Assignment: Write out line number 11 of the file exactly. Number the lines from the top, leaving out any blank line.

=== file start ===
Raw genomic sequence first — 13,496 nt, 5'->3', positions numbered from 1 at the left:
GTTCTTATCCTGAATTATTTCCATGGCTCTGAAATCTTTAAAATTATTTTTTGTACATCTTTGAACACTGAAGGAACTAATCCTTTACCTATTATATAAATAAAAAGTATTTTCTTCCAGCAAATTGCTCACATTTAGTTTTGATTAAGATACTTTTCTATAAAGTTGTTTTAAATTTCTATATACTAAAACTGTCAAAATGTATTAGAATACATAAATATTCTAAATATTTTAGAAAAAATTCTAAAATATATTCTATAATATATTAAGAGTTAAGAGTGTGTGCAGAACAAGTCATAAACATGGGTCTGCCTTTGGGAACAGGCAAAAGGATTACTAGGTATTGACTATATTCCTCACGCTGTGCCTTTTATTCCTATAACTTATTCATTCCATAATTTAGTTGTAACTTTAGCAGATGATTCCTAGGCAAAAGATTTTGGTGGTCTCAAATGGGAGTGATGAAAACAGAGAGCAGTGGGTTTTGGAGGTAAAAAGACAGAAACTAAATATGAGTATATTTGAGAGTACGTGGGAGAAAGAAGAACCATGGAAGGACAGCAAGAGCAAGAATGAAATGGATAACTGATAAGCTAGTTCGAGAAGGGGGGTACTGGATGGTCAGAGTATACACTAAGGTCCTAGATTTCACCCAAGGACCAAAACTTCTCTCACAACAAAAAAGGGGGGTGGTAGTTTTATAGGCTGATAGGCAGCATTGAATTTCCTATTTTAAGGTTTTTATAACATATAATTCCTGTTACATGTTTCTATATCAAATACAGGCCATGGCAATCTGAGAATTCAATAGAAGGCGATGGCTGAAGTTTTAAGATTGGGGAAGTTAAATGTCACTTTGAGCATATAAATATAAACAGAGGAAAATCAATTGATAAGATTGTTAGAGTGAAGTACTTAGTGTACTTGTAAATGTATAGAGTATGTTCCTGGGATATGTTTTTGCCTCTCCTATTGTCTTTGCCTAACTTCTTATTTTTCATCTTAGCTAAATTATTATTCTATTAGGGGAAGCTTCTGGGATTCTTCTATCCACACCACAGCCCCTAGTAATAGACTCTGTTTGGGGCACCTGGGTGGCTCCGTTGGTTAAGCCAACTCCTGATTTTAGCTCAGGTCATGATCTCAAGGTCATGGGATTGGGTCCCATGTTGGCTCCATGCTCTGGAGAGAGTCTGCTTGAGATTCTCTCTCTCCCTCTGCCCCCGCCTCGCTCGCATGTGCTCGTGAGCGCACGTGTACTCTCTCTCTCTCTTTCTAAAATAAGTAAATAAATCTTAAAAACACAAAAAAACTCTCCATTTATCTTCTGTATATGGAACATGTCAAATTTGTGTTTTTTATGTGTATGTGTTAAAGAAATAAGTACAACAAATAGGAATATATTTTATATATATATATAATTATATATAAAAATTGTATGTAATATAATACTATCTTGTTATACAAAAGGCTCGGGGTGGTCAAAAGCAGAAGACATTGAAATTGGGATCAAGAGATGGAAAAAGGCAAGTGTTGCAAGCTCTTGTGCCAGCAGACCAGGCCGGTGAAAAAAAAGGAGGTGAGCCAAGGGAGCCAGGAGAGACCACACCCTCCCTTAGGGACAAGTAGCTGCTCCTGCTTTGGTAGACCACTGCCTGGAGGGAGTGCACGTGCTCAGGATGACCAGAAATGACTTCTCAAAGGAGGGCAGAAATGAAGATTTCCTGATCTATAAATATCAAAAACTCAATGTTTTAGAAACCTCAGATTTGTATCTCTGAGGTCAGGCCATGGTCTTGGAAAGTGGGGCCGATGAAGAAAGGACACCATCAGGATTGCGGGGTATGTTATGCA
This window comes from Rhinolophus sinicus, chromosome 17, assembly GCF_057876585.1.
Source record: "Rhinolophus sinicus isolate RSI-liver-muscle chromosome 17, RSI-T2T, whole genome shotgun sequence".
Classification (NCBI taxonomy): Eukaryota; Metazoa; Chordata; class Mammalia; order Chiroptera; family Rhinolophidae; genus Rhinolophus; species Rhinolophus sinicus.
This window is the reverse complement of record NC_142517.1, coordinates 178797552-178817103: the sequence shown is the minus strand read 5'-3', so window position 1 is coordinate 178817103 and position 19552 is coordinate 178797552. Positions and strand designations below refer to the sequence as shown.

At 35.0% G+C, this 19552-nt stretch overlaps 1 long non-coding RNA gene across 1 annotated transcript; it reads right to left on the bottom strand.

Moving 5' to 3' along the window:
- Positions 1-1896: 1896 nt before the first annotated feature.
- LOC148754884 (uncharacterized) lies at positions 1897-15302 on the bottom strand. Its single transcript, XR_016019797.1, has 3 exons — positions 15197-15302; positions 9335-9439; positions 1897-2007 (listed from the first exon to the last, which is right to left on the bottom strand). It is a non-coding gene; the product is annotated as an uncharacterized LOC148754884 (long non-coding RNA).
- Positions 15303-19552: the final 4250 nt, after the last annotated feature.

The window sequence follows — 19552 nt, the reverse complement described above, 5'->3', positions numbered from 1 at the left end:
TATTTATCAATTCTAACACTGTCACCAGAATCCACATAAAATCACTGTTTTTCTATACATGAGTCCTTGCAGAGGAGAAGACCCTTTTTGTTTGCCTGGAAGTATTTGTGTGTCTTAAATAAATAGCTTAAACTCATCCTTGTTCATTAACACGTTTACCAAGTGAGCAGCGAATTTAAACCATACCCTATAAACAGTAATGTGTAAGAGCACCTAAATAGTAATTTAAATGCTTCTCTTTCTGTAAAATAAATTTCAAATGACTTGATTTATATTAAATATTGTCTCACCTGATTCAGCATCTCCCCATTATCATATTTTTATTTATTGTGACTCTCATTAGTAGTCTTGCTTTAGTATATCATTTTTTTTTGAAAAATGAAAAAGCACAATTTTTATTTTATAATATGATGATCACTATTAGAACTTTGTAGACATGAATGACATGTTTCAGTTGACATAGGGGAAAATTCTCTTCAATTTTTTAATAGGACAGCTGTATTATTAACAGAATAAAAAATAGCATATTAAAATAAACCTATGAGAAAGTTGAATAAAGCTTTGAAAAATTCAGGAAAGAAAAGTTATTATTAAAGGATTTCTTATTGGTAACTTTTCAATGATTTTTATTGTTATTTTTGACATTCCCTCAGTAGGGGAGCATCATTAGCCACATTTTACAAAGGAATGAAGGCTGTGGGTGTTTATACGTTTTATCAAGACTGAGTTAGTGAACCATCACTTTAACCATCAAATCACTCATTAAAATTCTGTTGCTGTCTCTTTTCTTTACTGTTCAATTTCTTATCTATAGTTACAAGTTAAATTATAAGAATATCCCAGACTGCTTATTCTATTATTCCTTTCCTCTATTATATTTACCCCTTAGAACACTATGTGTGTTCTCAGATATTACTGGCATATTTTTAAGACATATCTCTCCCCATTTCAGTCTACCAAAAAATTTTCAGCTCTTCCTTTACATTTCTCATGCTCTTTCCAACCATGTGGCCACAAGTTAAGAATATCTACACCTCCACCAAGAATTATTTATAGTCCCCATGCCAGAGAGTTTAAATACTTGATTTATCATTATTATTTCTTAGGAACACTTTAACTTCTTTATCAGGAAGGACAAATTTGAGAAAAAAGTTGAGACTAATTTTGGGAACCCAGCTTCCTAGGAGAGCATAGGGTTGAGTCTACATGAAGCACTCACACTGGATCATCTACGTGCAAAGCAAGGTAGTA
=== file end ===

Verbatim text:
- Positions 15303-19552: the final 4250 nt, after the last annotated feature.